Secondly, Fellowship. There is something wrong with the babe that does not cry out for nourishment; there is something wrong with the soul that does not crave the companionship of others who have had a similar spiritual experience. Those who are truly “born of God” not only love “Him that begat” but “him also that is begotten of Him.”12 “We know that we have passed from death unto life, because we love the brethren.”13 Love of the brethren surely includes getting to know them, learning to bear one another’s burdens, “visiting the fatherless and the widows in their affliction”? Fellowship is the helping forward of the welfare of the whole company with every means at one’s disposal. We do not have to read far in the Acts or in the Epistles that follow, before we come across the very practical ways in which the early believers interpreted ‘fellowship.’

Thirdly, Breaking of Bread. We may note this is third, not first. They broke bread together, not because they liked that form of worship’ or appreciated its simplicity, but because they had learned much about it as the apostles taught them, and from their fellowship with the Lord’s people; they began to understand that, though many, they were “one bread, one body.”14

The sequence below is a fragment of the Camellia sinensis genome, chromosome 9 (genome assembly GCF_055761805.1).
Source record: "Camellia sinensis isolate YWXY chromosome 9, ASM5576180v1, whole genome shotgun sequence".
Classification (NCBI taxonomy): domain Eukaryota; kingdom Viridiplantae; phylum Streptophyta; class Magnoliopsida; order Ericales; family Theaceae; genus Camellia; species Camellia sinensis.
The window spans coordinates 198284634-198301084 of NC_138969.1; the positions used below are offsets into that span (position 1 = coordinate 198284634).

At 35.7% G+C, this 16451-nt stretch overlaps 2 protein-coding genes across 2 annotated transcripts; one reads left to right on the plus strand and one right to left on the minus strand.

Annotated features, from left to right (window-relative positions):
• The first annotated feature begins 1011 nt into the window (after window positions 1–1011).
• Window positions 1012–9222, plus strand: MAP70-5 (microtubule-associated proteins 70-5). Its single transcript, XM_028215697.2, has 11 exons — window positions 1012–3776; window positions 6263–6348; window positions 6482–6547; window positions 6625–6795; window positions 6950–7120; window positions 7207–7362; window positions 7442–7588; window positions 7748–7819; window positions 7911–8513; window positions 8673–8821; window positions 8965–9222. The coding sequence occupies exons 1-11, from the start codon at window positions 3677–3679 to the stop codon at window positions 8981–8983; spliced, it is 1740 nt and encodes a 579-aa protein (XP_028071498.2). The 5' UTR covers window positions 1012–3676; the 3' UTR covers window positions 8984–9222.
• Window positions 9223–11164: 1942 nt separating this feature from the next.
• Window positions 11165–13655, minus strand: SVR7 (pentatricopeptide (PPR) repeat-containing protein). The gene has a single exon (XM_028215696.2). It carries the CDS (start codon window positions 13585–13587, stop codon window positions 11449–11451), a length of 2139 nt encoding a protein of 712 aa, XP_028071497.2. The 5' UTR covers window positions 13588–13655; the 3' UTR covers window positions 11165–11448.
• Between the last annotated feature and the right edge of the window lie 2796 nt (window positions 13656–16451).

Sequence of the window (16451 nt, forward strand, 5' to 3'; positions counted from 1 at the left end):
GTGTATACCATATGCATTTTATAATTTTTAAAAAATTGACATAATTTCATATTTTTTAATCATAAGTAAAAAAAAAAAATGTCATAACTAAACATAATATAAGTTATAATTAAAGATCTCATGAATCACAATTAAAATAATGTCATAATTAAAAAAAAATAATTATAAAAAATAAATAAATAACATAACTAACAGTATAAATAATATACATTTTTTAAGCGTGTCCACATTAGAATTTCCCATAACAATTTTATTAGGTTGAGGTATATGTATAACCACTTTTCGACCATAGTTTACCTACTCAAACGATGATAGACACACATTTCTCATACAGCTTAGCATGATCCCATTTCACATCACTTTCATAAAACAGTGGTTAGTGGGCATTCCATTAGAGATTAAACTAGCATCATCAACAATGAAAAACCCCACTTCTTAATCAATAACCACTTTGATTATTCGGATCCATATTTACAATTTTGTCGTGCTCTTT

Fourthly, Prayers. Those who were submissive to the apostles’ teaching; who endeavoured to walk worthy of the vocation wherewith they were called “with all lowliness and meekness, with longsuffering, forbearing one another in love”15; who were truly together in showing “the Lord’s death till He come”l6; these felt the urgent necessity to get down on their knees with their fellow-believers in “supplications, prayers, intercessions, and giving of thanks.”l7 These were prayer-meetings that shook the places of assembly and helped vastly in pulling down the strongholds of the enemy!

The Lord is calling His people back to these “old paths.” They were paths that led to the most astonishing spread of the gospel that the world has ever known. Let us get back to these simple, humble, God-ordered ways, that “the power of Christ may rest”18 upon all our worship and service.



Jeremiah 5. 30, 31.


Jeremiah 12. 10.


Jeremiah 23. 1.


Jeremiah 6. 16.


Exodus 12. 2.


Jeremiah 2. 2.


2 Timothy 4. 3, 4.


2 John 6.


1 John 5. 2.


Acts 2. 41, 42.


1 Peter 2. 1, 2.


1 John 5. 1.


1 John 3. 14.


1 Corinthians 10. 17.


Ephesians 4. 1, 2.


1 Corinthians 11. 26.


1 Timothy 2. 1.


2 Corinthians 12. 9.